“Finding You”

“Finding You” feels tailor-made for teens looking for a date night movie. This tame coming-of-age romance, written and directed by Brian Baugh, is based on the 2011 young adult novel “There You’ll Find Me” by Jenny B. Jones. The material is easily adapted to the screen with the help of the story’s setting: the lush, green, rolling hills of the Irish countryside. The problem is that I found myself wishing for more of the scenery and less of the inspirational romantic drivel.

Finley (Rose Reid) is a talented violinist, but she just tanked at her audition for a prestigious New York music conservatory. Dejected, she decides to travel to a coastal village in Ireland to study abroad for a semester. While settled in for a long flight, she chats with a handsome but annoying stranger in the seat next to her. Finley is shocked when she realizes he’s none other than Beckett Rush (Jedidiah Goodacre), a teen idol movie star who is headed to the UK to film a big-budget fantasy film.

Going into more details about the plot is absolutely pointless, because anyone who has ever read a romance novel or watched a rom-com will know exactly what unfolds. Finley’s host family runs the nicest B&B in town, and of course the charming heartthrob is a guest at the inn. While at first Beckett and Finley seem like oil and vinegar, sparks ignite between the pair as they begin to spend more time together, and a deeper relationship blossoms.

It’s okay if you want to insert a big eye roll here. It gets worse.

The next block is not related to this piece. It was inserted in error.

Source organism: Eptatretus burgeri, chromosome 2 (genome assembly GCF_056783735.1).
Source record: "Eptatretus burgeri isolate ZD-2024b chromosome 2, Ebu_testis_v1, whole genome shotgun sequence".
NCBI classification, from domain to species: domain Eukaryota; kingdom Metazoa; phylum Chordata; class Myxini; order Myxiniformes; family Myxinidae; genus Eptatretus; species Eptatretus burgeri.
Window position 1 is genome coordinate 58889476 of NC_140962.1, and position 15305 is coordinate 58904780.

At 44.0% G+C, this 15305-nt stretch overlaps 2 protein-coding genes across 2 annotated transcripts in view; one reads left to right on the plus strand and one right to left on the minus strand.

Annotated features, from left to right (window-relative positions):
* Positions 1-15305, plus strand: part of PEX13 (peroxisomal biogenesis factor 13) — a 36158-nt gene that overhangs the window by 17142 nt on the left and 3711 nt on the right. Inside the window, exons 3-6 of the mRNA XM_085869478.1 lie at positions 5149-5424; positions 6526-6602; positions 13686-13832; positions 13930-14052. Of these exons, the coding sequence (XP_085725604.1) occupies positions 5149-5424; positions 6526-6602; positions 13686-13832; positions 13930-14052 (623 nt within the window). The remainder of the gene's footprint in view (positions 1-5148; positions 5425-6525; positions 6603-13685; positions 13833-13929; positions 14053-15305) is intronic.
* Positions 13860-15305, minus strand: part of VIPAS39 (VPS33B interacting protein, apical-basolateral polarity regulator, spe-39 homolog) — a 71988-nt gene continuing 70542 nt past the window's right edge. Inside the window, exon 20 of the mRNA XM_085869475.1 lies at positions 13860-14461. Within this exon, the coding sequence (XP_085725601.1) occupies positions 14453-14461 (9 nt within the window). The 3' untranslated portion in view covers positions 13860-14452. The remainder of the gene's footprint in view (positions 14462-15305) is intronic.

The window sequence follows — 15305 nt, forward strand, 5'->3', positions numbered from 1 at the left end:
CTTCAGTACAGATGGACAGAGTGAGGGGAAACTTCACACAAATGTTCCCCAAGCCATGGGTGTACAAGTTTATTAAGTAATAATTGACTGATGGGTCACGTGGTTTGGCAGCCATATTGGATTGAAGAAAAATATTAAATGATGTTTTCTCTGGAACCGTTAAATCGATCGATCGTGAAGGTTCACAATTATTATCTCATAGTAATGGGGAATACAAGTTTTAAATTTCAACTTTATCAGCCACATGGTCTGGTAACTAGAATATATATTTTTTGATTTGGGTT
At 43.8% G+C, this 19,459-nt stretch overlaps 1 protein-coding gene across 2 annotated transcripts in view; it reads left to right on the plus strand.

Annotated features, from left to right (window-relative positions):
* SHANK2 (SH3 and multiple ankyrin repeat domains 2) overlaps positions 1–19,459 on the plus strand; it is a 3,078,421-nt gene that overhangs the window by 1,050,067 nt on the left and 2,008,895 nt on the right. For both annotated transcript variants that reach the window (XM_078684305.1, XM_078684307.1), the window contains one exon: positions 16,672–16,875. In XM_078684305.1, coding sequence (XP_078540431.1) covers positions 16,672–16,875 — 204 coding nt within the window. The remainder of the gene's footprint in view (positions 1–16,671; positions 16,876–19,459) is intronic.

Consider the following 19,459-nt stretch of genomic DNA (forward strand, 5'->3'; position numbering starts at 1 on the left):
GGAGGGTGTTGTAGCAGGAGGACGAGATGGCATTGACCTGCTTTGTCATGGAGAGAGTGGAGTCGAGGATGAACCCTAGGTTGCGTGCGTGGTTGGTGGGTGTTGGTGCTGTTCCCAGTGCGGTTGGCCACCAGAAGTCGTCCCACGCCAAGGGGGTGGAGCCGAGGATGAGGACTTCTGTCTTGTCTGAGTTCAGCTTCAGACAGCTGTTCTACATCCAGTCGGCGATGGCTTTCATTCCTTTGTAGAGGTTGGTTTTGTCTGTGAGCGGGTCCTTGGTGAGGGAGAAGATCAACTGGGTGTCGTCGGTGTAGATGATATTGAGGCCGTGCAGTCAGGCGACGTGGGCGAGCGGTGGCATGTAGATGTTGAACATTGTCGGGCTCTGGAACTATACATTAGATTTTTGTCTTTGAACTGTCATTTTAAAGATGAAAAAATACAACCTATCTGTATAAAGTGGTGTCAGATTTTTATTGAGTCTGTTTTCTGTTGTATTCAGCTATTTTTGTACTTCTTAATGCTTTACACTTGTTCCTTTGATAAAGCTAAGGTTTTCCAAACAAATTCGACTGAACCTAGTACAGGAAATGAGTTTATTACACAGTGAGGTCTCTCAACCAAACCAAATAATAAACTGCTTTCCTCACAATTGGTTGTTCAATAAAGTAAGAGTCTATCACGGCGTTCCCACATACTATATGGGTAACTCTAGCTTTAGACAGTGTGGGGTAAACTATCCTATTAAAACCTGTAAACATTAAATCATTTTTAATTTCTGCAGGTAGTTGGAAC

Finley has a dark secret that has been holding her back from creating the most expressive form of music she can, and Beckett is tired of making pointless sequels instead of chasing his true passions. The two help each other discover the strength to live life according to their dreams, and not how others say they should. It’s a coming-of-age story about finding yourself that’s wrapped up in a mild romance tale.

Everything about this movie screams formulaic romance novel, from the heavily-outlined scenarios to the names of the lead characters, to the too-predictable plot points and dreamy, idyllic international setting. Little you’d expect to see in a love story has been left out, and there’s an overpowering amount of sentimentality and contrivance that suffocates the better parts of the film.

“Finding You” isn’t a bad movie as far as romances go, but it’s too vanilla to leave a lasting impression.

By: Louisa Moore

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